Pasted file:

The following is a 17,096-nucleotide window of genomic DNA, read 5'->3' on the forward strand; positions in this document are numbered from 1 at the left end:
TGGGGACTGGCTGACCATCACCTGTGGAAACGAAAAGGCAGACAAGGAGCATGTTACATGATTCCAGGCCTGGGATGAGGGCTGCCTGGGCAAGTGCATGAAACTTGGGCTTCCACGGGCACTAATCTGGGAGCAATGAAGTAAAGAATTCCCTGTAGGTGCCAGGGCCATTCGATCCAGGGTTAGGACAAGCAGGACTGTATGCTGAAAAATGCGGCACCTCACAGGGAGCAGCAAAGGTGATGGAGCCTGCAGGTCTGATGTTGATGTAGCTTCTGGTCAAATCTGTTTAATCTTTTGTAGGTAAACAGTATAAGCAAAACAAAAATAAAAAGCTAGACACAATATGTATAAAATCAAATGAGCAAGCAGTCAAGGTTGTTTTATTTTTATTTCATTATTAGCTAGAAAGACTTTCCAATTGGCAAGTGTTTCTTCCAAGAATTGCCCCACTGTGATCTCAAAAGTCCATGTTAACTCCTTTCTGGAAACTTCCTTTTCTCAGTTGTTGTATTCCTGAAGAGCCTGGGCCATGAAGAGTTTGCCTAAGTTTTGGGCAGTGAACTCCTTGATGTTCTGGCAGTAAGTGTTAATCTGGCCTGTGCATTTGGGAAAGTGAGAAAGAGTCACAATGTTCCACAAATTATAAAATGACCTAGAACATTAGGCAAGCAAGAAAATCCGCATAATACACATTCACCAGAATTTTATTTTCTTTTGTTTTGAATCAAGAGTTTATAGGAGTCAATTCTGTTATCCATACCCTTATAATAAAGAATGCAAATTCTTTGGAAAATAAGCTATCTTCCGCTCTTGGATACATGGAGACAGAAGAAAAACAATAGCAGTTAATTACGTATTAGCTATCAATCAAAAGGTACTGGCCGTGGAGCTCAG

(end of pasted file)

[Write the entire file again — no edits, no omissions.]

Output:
The following is a 17,096-nucleotide window of genomic DNA, read 5'->3' on the forward strand; positions in this document are numbered from 1 at the left end:
TGGGGACTGGCTGACCATCACCTGTGGAAACGAAAAGGCAGACAAGGAGCATGTTACATGATTCCAGGCCTGGGATGAGGGCTGCCTGGGCAAGTGCATGAAACTTGGGCTTCCACGGGCACTAATCTGGGAGCAATGAAGTAAAGAATTCCCTGTAGGTGCCAGGGCCATTCGATCCAGGGTTAGGACAAGCAGGACTGTATGCTGAAAAATGCGGCACCTCACAGGGAGCAGCAAAGGTGATGGAGCCTGCAGGTCTGATGTTGATGTAGCTTCTGGTCAAATCTGTTTAATCTTTTGTAGGTAAACAGTATAAGCAAAACAAAAATAAAAAGCTAGACACAATATGTATAAAATCAAATGAGCAAGCAGTCAAGGTTGTTTTATTTTTATTTCATTATTAGCTAGAAAGACTTTCCAATTGGCAAGTGTTTCTTCCAAGAATTGCCCCACTGTGATCTCAAAAGTCCATGTTAACTCCTTTCTGGAAACTTCCTTTTCTCAGTTGTTGTATTCCTGAAGAGCCTGGGCCATGAAGAGTTTGCCTAAGTTTTGGGCAGTGAACTCCTTGATGTTCTGGCAGTAAGTGTTAATCTGGCCTGTGCATTTGGGAAAGTGAGAAAGAGTCACAATGTTCCACAAATTATAAAATGACCTAGAACATTAGGCAAGCAAGAAAATCCGCATAATACACATTCACCAGAATTTTATTTTCTTTTGTTTTGAATCAAGAGTTTATAGGAGTCAATTCTGTTATCCATACCCTTATAATAAAGAATGCAAATTCTTTGGAAAATAAGCTATCTTCCGCTCTTGGATACATGGAGACAGAAGAAAAACAATAGCAGTTAATTACGTATTAGCTATCAATCAAAAGGTACTGGCCGTGGAGCTCAG